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Real Estate is NOT on "the frontier"

The Finance Paradigm (Modern Portfolio Theory, the Capital Asset Pricing Model and the Black-Scholes Option Pricing Model) was conceived in the context of investment in securities. In a widely quoted article written in 1977 Richard Roll observed that an index based on "the market" portfolio should include "human capital and other non-traded assets", of which we presume real estate is a part.

It is not clear how much Harry Markowitz intended his ground breaking work of 1952 be applied to real estate, but in a 1991 article titled "Individual vs. Institutional Investing", he says "The 'investing institution' which I had most in mind when developing portfolio theory for my dissertation was the open-end investment company or 'mutual fund'."

In its various forms, the Finance Paradigm imposes strong conditions. Three of these are: perfect liquidity, perfect divisibility and perfect reversibility. Even if one could contrive ways to produce the first two of these via steep price discounting and securitization, the third requires short selling, an idea that is at best farfetched for real property. As a thought experiment imagine arriving on someone's doorstep to announce "I just sold a shopping center I don't own and need to borrow yours temporarily so I can deliver it".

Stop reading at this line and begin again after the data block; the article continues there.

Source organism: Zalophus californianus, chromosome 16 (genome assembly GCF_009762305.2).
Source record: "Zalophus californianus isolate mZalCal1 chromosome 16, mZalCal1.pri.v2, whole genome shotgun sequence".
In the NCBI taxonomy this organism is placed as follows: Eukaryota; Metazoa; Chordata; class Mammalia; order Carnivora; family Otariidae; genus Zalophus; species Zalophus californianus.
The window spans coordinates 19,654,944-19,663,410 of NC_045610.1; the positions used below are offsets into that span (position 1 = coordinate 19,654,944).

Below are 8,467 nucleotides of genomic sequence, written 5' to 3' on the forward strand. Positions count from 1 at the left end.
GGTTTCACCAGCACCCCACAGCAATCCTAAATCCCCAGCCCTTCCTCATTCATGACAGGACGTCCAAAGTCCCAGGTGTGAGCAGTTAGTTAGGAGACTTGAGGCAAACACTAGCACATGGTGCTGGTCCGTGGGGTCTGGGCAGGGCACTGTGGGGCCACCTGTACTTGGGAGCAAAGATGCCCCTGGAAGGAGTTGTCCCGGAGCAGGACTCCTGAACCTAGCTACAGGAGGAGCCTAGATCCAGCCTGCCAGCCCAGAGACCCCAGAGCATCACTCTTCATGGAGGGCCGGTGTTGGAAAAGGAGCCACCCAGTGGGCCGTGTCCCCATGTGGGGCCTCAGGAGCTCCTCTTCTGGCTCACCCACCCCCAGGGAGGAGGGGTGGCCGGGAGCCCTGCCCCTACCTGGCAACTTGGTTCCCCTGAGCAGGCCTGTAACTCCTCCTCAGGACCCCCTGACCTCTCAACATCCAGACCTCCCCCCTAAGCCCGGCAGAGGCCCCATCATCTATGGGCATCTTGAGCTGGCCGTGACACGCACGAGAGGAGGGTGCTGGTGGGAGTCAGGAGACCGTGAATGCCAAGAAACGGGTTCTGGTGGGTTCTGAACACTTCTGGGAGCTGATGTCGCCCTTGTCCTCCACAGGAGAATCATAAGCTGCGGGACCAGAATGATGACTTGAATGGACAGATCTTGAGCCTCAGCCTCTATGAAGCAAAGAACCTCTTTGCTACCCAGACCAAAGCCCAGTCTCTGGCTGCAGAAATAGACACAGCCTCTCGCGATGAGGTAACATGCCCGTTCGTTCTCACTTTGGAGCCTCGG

All theories draw criticism. The ones that endure are those that survive scrutiny. Professor Markowitz did indeed advance the field of investment and risk analysis by introducing a two parameter model. It is not clear that two parameters can describe a complex world but it would seem that they do a better job than one. Of the two parameters in the Markowitz model, one (variance) is for risk. We now face a number of questions:

1. Does the stable four-parameter model improve our understanding of a complex world?
2. If so, should risk be further expanded into several (alpha, beta and gamma) parameters rather than one?
3. Do the generality of stable laws improve our understanding of risk over the special case of the normal?
4. Are real estate returns distributed non-normally?
5. If they are, are they distributed Stable non-normal or in some other non-normal way?

These questions all wait for answers.